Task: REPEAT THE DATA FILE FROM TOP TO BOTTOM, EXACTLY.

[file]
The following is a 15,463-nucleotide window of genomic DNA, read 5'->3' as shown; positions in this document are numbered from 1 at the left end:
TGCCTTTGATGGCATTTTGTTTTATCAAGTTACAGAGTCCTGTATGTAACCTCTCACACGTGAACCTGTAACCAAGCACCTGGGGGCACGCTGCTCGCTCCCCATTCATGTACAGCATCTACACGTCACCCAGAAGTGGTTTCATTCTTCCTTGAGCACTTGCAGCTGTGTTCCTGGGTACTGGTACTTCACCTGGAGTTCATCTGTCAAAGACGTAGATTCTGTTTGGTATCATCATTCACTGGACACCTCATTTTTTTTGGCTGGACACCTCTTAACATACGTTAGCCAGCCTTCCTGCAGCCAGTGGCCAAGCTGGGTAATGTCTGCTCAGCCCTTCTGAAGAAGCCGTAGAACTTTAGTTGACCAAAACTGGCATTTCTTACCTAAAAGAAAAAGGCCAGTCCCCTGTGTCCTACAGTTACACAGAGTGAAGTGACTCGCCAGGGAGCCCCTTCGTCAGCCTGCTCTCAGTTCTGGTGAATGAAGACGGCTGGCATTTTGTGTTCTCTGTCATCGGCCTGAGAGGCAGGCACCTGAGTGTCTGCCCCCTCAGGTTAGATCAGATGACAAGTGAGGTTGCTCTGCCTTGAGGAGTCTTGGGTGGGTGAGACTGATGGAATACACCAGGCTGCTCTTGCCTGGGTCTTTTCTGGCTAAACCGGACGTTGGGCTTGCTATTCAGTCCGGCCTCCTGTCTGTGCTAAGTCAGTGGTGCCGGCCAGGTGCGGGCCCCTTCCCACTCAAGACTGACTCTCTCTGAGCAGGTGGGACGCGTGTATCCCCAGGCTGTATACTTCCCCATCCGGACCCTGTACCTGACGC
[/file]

The following is a 15,463-nucleotide window of genomic DNA, read 5'->3' as shown; positions in this document are numbered from 1 at the left end:
TGCCTTTGATGGCATTTTGTTTTATCAAGTTACAGAGTCCTGTATGTAACCTCTCACACGTGAACCTGTAACCAAGCACCTGGGGGCACGCTGCTCGCTCCCCATTCATGTACAGCATCTACACGTCACCCAGAAGTGGTTTCATTCTTCCTTGAGCACTTGCAGCTGTGTTCCTGGGTACTGGTACTTCACCTGGAGTTCATCTGTCAAAGACGTAGATTCTGTTTGGTATCATCATTCACTGGACACCTCATTTTTTTTGGCTGGACACCTCTTAACATACGTTAGCCAGCCTTCCTGCAGCCAGTGGCCAAGCTGGGTAATGTCTGCTCAGCCCTTCTGAAGAAGCCGTAGAACTTTAGTTGACCAAAACTGGCATTTCTTACCTAAAAGAAAAAGGCCAGTCCCCTGTGTCCTACAGTTACACAGAGTGAAGTGACTCGCCAGGGAGCCCCTTCGTCAGCCTGCTCTCAGTTCTGGTGAATGAAGACGGCTGGCATTTTGTGTTCTCTGTCATCGGCCTGAGAGGCAGGCACCTGAGTGTCTGCCCCCTCAGGTTAGATCAGATGACAAGTGAGGTTGCTCTGCCTTGAGGAGTCTTGGGTGGGTGAGACTGATGGAATACACCAGGCTGCTCTTGCCTGGGTCTTTTCTGGCTAAACCGGACGTTGGGCTTGCTATTCAGTCCGGCCTCCTGTCTGTGCTAAGTCAGTGGTGCCGGCCAGGTGCGGGCCCCTTCCCACTCAAGACTGACTCTCTCTGAGCAGGTGGGACGCGTGTATCCCCAGGCTGTATACTTCCCCATCCGGACCCTGTACCTGACGC